About St.Paul’s

History of St. Paul’s | Pastors at St. Paul’s | The Building and Facilities

History of St. Paul’s
The roots of St. Paul’s church date back to 1783, when King George granted an indenture for a tract to build a church for two existing congregations – Reformed and Lutheran.  On May 16, 1784, the St. Paul’s Union Congregation was established, and the Trexlertown church was finished and consecrated on April 17, 1785.  Since the area was populated mostly with German immigrants, the services were held in German.  The original building stood for 138 years.

The name St. Paul was chosen in memory of the great missionary who carried the Christian Gospel to the Mediterranean world, as a reminder that we have the responsibility to witness to and from the Trexlertown area.  It was decided by lot that the name Reformed should precede the name Lutheran, but that in all matters the two congregations should be equal in responsibility and in honor.

In 1879, five years before the 100th anniversary of the union church, a steeple was erected on the church, an 1100 pound bell was installed in the steeple, and a sexton’s house was rebuilt adjacent to the cemetery.  On Whitsunday (Pentecost) 1884 the centennial of the union church was celebrated.

In the 20th Century, services in English were begun, and the German language was heard less and less.  In 1922 both Reformed and Lutheran congregations agreed to demolish the old church building, which they had outgrown, and erected a new stone building on the same site.  The new church was begun in 1923 and completed and dedicated with a week of services in 1925.  In 1926 there were 425 communing members and 215 Sunday School members in the Lutheran congregation.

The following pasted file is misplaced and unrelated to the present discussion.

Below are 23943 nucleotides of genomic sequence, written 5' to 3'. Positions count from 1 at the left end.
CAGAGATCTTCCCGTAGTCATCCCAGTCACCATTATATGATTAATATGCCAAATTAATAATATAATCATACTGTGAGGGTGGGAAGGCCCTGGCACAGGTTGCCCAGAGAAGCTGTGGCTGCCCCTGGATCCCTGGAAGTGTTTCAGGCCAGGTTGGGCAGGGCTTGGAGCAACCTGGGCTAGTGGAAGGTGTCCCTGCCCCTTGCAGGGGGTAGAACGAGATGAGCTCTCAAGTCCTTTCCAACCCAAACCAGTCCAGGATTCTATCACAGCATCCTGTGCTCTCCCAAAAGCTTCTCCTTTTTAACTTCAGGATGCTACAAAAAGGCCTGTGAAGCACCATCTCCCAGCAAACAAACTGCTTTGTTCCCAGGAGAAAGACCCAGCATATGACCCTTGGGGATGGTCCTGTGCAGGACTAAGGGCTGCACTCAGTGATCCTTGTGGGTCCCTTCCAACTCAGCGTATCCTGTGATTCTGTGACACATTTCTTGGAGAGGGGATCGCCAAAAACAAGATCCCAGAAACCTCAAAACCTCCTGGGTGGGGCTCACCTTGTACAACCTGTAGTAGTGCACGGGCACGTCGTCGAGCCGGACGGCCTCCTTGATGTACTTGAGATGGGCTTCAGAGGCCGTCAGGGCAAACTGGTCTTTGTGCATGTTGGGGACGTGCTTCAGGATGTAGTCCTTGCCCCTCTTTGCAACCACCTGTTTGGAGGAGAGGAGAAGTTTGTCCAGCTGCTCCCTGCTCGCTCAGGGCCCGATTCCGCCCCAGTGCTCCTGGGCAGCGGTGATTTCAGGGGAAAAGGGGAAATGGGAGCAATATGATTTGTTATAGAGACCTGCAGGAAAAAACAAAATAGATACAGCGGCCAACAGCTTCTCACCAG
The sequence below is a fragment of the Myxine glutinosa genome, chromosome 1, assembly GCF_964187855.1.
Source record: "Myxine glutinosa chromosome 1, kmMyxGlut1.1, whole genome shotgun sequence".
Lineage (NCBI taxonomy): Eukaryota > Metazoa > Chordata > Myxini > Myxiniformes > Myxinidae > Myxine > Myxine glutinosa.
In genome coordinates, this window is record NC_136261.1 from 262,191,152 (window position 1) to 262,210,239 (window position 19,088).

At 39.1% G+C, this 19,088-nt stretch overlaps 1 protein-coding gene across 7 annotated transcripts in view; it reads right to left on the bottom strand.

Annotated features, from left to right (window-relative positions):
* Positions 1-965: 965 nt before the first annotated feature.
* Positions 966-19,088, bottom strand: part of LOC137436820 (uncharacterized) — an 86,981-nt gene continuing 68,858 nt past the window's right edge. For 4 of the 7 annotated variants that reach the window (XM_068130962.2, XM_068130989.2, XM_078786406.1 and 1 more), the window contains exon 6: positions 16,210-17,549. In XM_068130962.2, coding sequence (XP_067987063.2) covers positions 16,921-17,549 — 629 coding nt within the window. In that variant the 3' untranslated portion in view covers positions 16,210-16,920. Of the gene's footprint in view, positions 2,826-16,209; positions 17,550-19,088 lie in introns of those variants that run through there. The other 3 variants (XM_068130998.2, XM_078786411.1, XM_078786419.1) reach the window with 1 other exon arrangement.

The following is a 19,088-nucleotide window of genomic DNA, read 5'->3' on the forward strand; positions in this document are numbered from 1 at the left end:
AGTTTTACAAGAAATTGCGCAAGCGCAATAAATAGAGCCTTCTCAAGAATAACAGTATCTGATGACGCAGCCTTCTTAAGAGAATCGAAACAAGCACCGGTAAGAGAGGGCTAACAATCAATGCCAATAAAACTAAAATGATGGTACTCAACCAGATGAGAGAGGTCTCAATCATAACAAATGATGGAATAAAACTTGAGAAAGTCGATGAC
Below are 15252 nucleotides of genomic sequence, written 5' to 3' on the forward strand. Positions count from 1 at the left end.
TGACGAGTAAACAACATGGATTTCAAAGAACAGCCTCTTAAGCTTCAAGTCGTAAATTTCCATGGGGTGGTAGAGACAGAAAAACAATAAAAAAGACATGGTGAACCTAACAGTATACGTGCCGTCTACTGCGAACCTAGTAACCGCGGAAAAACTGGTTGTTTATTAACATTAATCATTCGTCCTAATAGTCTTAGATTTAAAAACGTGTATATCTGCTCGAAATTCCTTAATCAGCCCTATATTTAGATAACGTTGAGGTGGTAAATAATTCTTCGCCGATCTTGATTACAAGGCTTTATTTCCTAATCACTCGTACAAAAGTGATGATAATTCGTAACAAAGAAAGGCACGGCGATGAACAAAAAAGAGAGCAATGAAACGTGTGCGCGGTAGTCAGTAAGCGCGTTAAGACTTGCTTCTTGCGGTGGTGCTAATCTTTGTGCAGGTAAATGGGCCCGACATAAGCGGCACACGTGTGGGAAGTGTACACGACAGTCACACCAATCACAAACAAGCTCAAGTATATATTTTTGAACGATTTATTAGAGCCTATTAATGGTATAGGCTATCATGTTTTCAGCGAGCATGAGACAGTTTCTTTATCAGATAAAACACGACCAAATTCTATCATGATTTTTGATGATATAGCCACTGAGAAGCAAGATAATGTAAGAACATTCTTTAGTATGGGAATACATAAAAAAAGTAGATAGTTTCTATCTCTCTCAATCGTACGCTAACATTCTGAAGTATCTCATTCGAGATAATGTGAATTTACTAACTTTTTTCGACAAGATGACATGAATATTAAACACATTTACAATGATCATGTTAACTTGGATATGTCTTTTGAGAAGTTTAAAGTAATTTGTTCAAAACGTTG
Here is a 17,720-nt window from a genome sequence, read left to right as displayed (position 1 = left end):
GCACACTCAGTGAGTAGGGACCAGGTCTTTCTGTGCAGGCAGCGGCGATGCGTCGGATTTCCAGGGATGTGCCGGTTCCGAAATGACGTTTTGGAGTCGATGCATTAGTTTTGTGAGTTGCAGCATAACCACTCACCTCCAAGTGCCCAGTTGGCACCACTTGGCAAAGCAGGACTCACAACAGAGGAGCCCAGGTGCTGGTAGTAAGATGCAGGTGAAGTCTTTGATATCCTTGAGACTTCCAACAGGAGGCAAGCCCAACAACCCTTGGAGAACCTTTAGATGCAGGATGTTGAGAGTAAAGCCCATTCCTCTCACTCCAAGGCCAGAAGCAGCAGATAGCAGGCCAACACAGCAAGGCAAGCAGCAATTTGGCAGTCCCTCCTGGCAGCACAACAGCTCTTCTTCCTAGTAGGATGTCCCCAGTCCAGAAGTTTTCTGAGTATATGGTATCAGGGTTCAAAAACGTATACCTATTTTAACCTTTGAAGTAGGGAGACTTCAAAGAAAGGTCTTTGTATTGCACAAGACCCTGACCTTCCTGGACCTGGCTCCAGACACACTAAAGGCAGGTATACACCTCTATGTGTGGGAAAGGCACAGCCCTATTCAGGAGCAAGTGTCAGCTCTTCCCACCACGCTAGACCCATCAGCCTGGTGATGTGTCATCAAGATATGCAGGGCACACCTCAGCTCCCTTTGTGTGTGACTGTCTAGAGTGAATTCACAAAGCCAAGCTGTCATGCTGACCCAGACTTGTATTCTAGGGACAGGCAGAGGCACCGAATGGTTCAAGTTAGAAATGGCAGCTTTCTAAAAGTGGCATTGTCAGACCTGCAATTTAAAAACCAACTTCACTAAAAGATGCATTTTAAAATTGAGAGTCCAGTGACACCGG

Until 1965, the two congregations had alternated Sundays.  But in that year, every-Sunday services by each congregation were instituted; one congregation had services at 8:00AM, and the other at 10:15AM.  The union choir therefore disbanded and for the first time the question was asked whether the union church ought to disband.  A study of the issue was begun in 1967 and ultimately, votes were taken by both congregations.  The motion to dissolve the union was defeated in 1972.

In August 1982 representatives of both congregations began to meet as a committee to study the union situation.  An equity figure of $250,000 was agreed on by members of both congregations.  The proposal was made for the union to be dissolved and for the Lutheran congregation to sell its share to the UCC congregation.  The cemetery would remain a union cemetery.

In 1983 both congregations voted to dissolve the union church.  The UCC congregation agreed to buy out half of the agreed-on equity, and thus St. Paul’s Lutheran Church of Trexlertown began a new life as a mission congregation.  In 1984, the 200th anniversary of the union church was celebrated.

In 1984 a site on Route 222 west of Route 100 at Grim Road (now Weiler’s Road) was chosen for construction of a new Lutheran edifice.  Ground was broken for the new St. Paul’s on April 28, 1985, and construction began in the summer.  The first service was held in the yet-unfinished sanctuary on Christmas Eve 1985 in the presence only of the Christ-child’s manger.  Plans were made to move into the new building on the First Sunday in February 1986.

Called Lutheran Pastors of St. Paul’s

John Casper Diehl (Dill) 1784-1806
Henry A. Geissenhainer 1806-1814
George Wartman (Wertman) and John Doering 1814-1837
Jeremiah Schindel (Schindler) 1837-1859
B. E. Kramlich 1859-1900
I. B. Ritter 1900-1906
David C. Kaufman 1907-1955
Carl A. Borger 1955-1967
James L. Henderschedt Jr. 1967-1972
Joseph L. Evrard 1973-1981
David P. Kidd 1983-2002
Laura L. Stoneback 2003-2017
Carey Miller
2017 – Present

History of St. Paul’s | Pastors at St. Paul’s | The Building and Facilities